Thank goodness for comedy. The 2016 presidential election would be impossible to get through without it. Tonight, a special hour-long election edition of “Adam Ruins Everything” airs on TruTV and we got to chat with its host, Adam Conover, about political jokes in a post-Jon Stewart world, and why so many people take issue with Hillary Clinton.

The election special was loaded with information. How long did it take to write?
It took a number of months. I had a writer, Gonzalo Cordova, and a researcher, Peter Miller, working with me. I was shooting 12 hours a day for “Adam Ruins Everything.” So we would meet on a Saturday and then they would go work on it for a week and do the research and put the acts together.

Why are so many people are uncomfortable with Hillary?
The thesis of that part of the show is that we’ve always had problems with women in politics in America. There aren’t really counterexamples even of the incredibly popular female politician. I mean, Elizabeth Warren currently is one. Although she’s popular within the liberal wing of the Democratic Party. What would happen if she ran nationally? That remains an open question.

Interesting.
Hillary is going to have two things going against her. She’s been embedded in the political system for so long and in an anti-establishment year, she’s seems to be the establishment. The political compromises and political decisions that one makes as a result of being a successful politician are things that people are currently not in the mood to enjoy. I think it’s the unique combination of being a woman running for high office and being a person who’s spent a quarter of a century in politics and in public life. There’s a lot for people to take issue with.

A point you bring up in your special is that our country is more divided than ever. What do you think has been the media’s role in this?
The fragmentation of media has helped accelerate how divided people are because people are able to get their own sources of information and end up occupying these tiny little echo chambers. Now that wasn’t exclusively caused by media fragmentation by a long shot. I think it’s also been the result of a concentrated effort by the political parties to divide people into two groups. To tell people, 'Well you’re either on the blue team or your on the red team, and the other team is full of monsters that want to destroy your way of life."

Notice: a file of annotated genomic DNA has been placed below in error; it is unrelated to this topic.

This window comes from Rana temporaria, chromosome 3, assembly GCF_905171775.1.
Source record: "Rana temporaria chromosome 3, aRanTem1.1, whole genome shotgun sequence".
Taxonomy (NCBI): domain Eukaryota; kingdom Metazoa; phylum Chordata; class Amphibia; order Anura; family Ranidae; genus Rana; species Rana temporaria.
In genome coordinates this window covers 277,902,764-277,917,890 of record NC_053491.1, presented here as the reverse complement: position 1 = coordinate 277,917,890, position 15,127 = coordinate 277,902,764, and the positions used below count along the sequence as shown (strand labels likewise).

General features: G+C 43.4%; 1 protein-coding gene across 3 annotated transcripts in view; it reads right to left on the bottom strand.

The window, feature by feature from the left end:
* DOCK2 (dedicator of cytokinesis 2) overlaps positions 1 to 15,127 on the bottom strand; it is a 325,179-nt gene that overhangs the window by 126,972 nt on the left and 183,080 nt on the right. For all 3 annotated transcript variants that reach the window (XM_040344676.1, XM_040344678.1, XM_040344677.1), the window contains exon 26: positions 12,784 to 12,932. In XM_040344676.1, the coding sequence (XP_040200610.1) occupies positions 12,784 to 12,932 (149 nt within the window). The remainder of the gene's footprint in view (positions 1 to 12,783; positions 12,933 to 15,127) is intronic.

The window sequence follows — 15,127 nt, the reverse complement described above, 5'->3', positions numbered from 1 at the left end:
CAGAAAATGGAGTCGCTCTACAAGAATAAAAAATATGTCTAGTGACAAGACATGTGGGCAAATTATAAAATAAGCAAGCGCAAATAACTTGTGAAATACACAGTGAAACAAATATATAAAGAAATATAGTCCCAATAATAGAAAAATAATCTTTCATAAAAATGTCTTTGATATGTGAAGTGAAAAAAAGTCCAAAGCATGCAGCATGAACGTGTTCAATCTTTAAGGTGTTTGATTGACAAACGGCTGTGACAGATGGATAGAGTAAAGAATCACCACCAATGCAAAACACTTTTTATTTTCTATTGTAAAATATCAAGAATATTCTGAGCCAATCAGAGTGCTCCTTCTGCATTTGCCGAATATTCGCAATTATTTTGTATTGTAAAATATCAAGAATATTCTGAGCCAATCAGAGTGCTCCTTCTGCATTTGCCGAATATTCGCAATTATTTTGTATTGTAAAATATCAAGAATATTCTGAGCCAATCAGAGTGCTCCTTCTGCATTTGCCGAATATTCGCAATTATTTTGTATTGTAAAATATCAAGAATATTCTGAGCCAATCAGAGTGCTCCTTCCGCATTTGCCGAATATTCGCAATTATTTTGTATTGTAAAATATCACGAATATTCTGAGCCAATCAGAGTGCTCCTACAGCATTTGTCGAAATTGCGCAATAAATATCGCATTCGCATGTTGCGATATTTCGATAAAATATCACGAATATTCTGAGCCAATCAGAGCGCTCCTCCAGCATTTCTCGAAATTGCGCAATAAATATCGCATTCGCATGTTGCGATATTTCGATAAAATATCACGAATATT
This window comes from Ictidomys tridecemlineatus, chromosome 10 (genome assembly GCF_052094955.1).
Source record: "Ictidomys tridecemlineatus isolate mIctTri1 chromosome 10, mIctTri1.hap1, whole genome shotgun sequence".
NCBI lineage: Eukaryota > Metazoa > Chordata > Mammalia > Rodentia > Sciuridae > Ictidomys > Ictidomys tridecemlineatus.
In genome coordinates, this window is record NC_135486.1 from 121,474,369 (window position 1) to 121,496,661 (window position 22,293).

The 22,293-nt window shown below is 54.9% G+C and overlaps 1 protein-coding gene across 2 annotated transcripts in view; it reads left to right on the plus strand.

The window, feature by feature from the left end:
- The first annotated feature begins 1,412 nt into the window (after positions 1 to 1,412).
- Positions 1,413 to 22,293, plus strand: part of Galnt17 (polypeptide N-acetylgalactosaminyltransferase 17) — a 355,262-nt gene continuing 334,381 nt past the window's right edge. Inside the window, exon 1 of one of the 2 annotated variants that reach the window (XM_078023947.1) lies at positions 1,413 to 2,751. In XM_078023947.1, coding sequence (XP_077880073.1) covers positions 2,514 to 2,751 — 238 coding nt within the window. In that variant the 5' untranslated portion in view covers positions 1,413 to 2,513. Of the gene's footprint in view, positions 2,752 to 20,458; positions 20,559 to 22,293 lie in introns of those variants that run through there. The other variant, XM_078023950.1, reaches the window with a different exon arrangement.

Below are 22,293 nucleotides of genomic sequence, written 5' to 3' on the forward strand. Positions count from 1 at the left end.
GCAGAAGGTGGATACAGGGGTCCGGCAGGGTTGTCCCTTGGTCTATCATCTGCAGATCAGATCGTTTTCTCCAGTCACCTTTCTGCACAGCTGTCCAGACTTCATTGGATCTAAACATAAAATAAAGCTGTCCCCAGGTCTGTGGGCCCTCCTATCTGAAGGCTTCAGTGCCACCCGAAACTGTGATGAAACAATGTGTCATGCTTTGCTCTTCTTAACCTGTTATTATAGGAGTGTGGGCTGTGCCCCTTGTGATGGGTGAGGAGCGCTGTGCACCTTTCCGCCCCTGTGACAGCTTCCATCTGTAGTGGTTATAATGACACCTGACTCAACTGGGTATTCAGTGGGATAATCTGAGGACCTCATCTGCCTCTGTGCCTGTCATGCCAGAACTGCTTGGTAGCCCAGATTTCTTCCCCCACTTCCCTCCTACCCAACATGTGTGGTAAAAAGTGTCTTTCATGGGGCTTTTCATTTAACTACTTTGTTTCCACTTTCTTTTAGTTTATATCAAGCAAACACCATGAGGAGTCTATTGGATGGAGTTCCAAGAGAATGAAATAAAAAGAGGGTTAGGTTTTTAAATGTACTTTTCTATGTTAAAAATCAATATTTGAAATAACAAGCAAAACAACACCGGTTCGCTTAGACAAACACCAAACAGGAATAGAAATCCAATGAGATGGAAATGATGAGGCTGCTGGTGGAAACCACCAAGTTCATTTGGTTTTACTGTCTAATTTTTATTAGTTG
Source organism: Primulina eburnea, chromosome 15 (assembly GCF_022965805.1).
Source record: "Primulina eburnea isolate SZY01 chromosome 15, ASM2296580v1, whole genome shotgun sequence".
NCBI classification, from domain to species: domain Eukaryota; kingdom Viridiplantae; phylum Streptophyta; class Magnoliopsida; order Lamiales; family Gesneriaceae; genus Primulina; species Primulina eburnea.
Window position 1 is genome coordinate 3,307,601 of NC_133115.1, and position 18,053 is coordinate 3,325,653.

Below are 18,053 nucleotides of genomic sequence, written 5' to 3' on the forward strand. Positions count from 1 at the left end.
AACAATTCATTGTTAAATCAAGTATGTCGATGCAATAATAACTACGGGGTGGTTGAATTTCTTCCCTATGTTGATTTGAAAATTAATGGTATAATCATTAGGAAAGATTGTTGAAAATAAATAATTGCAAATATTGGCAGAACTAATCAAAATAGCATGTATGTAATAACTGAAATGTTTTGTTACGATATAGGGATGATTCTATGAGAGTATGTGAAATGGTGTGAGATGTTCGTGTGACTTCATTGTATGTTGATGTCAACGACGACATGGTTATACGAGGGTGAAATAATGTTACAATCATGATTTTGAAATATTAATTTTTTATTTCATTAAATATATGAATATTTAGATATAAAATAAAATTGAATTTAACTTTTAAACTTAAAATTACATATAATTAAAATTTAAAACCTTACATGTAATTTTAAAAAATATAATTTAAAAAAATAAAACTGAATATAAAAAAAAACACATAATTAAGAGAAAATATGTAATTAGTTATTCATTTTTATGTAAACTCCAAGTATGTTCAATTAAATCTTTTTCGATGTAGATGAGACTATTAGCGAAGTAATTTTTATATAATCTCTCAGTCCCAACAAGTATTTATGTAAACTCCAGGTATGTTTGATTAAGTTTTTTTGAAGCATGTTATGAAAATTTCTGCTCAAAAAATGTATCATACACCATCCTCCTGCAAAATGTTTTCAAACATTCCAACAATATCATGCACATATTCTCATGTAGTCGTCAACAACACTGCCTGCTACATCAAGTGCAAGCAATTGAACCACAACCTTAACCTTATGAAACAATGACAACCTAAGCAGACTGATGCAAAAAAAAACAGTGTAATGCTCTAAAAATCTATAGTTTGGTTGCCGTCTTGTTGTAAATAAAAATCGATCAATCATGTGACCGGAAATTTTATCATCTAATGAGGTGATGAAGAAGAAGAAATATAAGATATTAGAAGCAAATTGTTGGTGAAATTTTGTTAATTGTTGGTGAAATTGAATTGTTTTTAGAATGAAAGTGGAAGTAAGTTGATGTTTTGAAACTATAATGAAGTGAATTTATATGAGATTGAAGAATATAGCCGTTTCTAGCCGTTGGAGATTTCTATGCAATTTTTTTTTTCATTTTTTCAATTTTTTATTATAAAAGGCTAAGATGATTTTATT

What are your thoughts on comedy stepping up to the plate to inform as well as entertain?
First of all, we’re living in a post-Jon Stewart comedy world. Jon Stewart was enormously influential. He’s like my Johnny Carson figure — the person who changed how I saw comedy being done. I think he did it for everybody. Comedy is taken much more seriously now as a result of his work on “The Daily Show” and now there’s so many people doing post-Jon Stewart comedy. He showed us that comedy could have real things to say about real issues and could actually move the needle of culture. To actually make people think differently and to educate, inform and question, in addition to simply making people laugh.

What are your hopes for the election special?
I hope people watch it. I hope they enjoy and laugh. I hope they come away with a slightly broader view of our democracy, thinking about things a little bit differently.

The “Adam Ruins Everything Election Special” airs Tuesday, Oct. 25 at 10 p.m. on TruTV.